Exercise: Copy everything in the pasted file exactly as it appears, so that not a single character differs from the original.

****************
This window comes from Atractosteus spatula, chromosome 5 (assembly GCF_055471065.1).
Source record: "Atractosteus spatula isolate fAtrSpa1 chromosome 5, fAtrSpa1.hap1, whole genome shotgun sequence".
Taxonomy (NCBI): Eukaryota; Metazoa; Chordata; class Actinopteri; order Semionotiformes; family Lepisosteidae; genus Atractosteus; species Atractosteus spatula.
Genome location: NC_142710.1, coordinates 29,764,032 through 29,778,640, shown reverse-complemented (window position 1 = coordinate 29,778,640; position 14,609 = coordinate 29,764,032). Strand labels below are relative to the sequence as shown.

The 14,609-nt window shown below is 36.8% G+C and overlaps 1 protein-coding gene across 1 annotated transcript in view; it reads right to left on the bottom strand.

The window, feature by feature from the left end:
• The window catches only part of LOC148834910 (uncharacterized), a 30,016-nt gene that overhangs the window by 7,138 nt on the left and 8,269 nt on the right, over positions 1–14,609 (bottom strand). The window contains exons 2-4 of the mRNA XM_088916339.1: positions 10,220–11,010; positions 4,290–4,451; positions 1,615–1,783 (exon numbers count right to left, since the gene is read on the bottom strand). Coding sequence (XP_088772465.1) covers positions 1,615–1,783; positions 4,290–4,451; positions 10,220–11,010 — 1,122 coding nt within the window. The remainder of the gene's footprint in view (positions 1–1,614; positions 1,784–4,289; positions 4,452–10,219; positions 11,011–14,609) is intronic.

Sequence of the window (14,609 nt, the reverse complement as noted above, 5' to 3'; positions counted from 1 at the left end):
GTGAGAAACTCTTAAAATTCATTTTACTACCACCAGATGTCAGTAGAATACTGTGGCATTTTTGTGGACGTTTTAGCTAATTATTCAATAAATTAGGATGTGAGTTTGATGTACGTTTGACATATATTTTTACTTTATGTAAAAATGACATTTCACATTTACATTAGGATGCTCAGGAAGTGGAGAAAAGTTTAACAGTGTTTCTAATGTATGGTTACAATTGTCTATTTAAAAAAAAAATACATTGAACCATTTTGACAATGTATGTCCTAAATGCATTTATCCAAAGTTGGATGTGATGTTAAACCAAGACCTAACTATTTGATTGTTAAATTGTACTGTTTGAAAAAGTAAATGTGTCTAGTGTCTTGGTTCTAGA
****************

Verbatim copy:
This window comes from Atractosteus spatula, chromosome 5 (assembly GCF_055471065.1).
Source record: "Atractosteus spatula isolate fAtrSpa1 chromosome 5, fAtrSpa1.hap1, whole genome shotgun sequence".
Taxonomy (NCBI): Eukaryota; Metazoa; Chordata; class Actinopteri; order Semionotiformes; family Lepisosteidae; genus Atractosteus; species Atractosteus spatula.
Genome location: NC_142710.1, coordinates 29,764,032 through 29,778,640, shown reverse-complemented (window position 1 = coordinate 29,778,640; position 14,609 = coordinate 29,764,032). Strand labels below are relative to the sequence as shown.

The 14,609-nt window shown below is 36.8% G+C and overlaps 1 protein-coding gene across 1 annotated transcript in view; it reads right to left on the bottom strand.

The window, feature by feature from the left end:
• The window catches only part of LOC148834910 (uncharacterized), a 30,016-nt gene that overhangs the window by 7,138 nt on the left and 8,269 nt on the right, over positions 1–14,609 (bottom strand). The window contains exons 2-4 of the mRNA XM_088916339.1: positions 10,220–11,010; positions 4,290–4,451; positions 1,615–1,783 (exon numbers count right to left, since the gene is read on the bottom strand). Coding sequence (XP_088772465.1) covers positions 1,615–1,783; positions 4,290–4,451; positions 10,220–11,010 — 1,122 coding nt within the window. The remainder of the gene's footprint in view (positions 1–1,614; positions 1,784–4,289; positions 4,452–10,219; positions 11,011–14,609) is intronic.

Sequence of the window (14,609 nt, the reverse complement as noted above, 5' to 3'; positions counted from 1 at the left end):
GTGAGAAACTCTTAAAATTCATTTTACTACCACCAGATGTCAGTAGAATACTGTGGCATTTTTGTGGACGTTTTAGCTAATTATTCAATAAATTAGGATGTGAGTTTGATGTACGTTTGACATATATTTTTACTTTATGTAAAAATGACATTTCACATTTACATTAGGATGCTCAGGAAGTGGAGAAAAGTTTAACAGTGTTTCTAATGTATGGTTACAATTGTCTATTTAAAAAAAAAATACATTGAACCATTTTGACAATGTATGTCCTAAATGCATTTATCCAAAGTTGGATGTGATGTTAAACCAAGACCTAACTATTTGATTGTTAAATTGTACTGTTTGAAAAAGTAAATGTGTCTAGTGTCTTGGTTCTAGA